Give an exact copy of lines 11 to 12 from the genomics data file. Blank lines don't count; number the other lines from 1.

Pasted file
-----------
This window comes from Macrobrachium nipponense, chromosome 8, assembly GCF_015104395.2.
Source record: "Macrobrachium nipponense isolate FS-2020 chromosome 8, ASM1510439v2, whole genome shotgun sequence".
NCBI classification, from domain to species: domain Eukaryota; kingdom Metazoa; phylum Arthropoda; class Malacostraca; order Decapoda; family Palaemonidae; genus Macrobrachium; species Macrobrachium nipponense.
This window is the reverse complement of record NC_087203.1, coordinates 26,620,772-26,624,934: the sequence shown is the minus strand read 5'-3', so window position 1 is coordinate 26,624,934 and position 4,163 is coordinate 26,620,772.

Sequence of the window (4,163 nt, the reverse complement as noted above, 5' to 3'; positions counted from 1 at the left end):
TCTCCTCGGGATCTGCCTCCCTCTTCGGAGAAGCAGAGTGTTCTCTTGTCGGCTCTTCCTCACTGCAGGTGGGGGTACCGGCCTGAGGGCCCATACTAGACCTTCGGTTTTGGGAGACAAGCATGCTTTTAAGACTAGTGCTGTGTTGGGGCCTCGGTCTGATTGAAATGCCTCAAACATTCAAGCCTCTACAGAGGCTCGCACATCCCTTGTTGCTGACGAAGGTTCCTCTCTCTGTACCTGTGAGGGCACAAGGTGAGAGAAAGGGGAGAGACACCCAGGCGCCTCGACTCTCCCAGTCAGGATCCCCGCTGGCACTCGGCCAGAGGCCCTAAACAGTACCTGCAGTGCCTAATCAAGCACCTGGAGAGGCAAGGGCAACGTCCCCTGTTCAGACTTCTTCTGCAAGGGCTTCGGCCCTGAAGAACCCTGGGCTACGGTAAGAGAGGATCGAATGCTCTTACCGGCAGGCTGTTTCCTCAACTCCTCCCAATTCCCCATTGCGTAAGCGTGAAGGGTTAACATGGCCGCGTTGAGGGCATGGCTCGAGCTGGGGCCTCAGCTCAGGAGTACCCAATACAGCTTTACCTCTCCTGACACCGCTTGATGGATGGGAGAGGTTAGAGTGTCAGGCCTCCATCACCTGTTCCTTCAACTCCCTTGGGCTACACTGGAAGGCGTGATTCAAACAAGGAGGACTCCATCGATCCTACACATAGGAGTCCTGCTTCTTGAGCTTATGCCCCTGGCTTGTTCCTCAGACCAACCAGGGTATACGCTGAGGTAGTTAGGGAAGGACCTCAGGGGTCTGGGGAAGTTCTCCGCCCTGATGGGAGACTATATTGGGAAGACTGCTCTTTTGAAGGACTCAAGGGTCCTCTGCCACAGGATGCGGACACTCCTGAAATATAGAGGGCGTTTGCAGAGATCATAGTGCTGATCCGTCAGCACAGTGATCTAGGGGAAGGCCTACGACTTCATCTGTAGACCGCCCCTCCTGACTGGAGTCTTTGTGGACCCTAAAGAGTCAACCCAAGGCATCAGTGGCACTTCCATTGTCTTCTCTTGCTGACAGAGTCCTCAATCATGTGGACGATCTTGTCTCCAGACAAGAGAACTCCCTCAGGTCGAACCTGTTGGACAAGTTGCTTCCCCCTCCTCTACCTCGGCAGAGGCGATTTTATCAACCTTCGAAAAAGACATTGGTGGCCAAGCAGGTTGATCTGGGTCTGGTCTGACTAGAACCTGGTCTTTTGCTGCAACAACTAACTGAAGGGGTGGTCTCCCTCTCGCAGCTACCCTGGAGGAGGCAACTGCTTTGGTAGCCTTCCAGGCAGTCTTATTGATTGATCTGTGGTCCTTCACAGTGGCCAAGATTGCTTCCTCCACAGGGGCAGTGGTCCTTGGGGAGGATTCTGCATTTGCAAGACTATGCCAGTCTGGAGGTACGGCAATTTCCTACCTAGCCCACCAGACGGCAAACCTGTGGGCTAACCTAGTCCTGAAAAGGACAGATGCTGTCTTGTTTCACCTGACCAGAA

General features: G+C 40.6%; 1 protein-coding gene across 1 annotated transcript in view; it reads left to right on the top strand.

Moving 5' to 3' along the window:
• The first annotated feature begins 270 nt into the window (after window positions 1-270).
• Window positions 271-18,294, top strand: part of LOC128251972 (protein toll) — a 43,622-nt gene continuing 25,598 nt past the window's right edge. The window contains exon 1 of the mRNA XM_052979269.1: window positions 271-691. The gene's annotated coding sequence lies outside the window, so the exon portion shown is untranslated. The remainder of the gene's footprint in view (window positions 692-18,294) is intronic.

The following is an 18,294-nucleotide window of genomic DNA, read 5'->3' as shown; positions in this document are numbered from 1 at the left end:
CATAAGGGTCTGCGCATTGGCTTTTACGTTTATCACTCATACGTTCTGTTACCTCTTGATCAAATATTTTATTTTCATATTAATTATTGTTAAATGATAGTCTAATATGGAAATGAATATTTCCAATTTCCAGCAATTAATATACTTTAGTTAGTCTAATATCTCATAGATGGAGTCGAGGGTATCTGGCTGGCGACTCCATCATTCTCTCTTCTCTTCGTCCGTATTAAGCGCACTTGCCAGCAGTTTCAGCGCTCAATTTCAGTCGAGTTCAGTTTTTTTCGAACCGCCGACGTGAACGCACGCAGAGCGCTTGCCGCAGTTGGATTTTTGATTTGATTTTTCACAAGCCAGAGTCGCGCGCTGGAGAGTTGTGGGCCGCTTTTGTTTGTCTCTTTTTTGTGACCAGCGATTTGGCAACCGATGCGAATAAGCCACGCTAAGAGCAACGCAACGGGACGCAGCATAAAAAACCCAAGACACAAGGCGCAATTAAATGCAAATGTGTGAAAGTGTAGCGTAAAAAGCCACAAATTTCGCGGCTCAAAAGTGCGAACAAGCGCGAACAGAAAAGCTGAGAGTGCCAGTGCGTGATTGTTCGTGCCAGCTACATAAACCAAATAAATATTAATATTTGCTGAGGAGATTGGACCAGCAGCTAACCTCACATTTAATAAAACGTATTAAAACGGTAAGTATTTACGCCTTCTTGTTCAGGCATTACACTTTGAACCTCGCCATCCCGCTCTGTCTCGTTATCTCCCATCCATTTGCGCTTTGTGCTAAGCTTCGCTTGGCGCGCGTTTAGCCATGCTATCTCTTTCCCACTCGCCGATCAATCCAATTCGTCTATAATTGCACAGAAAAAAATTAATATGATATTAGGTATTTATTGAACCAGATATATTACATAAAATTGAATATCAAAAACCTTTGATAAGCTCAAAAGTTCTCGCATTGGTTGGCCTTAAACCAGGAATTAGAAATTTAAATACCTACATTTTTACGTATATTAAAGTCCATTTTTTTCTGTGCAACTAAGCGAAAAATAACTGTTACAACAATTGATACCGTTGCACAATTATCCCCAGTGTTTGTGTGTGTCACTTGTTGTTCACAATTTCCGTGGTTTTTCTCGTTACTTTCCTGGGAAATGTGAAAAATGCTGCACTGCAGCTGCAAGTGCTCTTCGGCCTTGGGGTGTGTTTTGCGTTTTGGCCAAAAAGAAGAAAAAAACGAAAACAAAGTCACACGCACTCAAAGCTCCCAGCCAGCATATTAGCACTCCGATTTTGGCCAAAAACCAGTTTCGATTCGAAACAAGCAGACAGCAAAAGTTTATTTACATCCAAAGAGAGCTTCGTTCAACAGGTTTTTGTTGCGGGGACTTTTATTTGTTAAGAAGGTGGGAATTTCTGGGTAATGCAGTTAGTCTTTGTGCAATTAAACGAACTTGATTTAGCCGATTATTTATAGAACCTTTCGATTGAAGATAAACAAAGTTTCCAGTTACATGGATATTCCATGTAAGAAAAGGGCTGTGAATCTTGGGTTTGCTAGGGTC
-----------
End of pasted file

The following is an 18,294-nucleotide window of genomic DNA, read 5'->3' as shown; positions in this document are numbered from 1 at the left end:
CATAAGGGTCTGCGCATTGGCTTTTACGTTTATCACTCATACGTTCTGTTACCTCTTGATCAAATATTTTATTTTCATATTAATTATTGTTAAATGATAGTCTAATATGGAAATGAATATTTCCAATTTCCAGCAATTAATATACTTTAGTTAGTCTAATATCTCATAGATGGAGTCGAGGGTATCTGGCTGGCGACTCCATCATTCTCTCTTCTCTTCGTCCGTATTAAGCGCACTTGCCAGCAGTTTCAGCGCTCAATTTCAGTCGAGTTCAGTTTTTTTCGAACCGCCGACGTGAACGCACGCAGAGCGCTTGCCGCAGTTGGATTTTTGATTTGATTTTTCACAAGCCAGAGTCGCGCGCTGGAGAGTTGTGGGCCGCTTTTGTTTGTCTCTTTTTTGTGACCAGCGATTTGGCAACCGATGCGAATAAGCCACGCTAAGAGCAACGCAACGGGACGCAGCATAAAAAACCCAAGACACAAGGCGCAATTAAATGCAAATGTGTGAAAGTGTAGCGTAAAAAGCCACAAATTTCGCGGCTCAAAAGTGCGAACAAGCGCGAACAGAAAAGCTGAGAGTGCCAGTGCGTGATTGTTCGTGCCAGCTACATAAACCAAATAAATATTAATATTTGCTGAGGAGATTGGACCAGCAGCTAACCTCACATTTAATAAAACGTATTAAAACGGTAAGTATTTACGCCTTCTTGTTCAGGCATTACACTTTGAACCTCGCCATCCCGCTCTGTCTCGTTATCTCCCATCCATTTGCGCTTTGTGCTAAGCTTCGCTTGGCGCGCGTTTAGCCATGCTATCTCTTTCCCACTCGCCGATCAATCCAATTCGTCTATAATTGCACAGAAAAAAATTAATATGATATTAGGTATTTATTGAACCAGATATATTACATAAAATTGAATATCAAAAACCTTTGATAAGCTCAAAAGTTCTCGCATTGGTTGGCCTTAAACCAGGAATTAGAAATTTAAATACCTACATTTTTACGTATATTAAAGTCCATTTTTTTCTGTGCAACTAAGCGAAAAATAACTGTTACAACAATTGATACCGTTGCACAATTATCCCCAGTGTTTGTGTGTGTCACTTGTTGTTCACAATTTCCGTGGTTTTTCTCGTTACTTTCCTGGGAAATGTGAAAAATGCTGCACTGCAGCTGCAAGTGCTCTTCGGCCTTGGGGTGTGTTTTGCGTTTTGGCCAAAAAGAAGAAAAAAACGAAAACAAAGTCACACGCACTCAAAGCTCCCAGCCAGCATATTAGCACTCCGATTTTGGCCAAAAACCAGTTTCGATTCGAAACAAGCAGACAGCAAAAGTTTATTTACATCCAAAGAGAGCTTCGTTCAACAGGTTTTTGTTGCGGGGACTTTTATTTGTTAAGAAGGTGGGAATTTCTGGGTAATGCAGTTAGTCTTTGTGCAATTAAACGAACTTGATTTAGCCGATTATTTATAGAACCTTTCGATTGAAGATAAACAAAGTTTCCAGTTACATGGATATTCCATGTAAGAAAAGGGCTGTGAATCTTGGGTTTGCTAGGGTC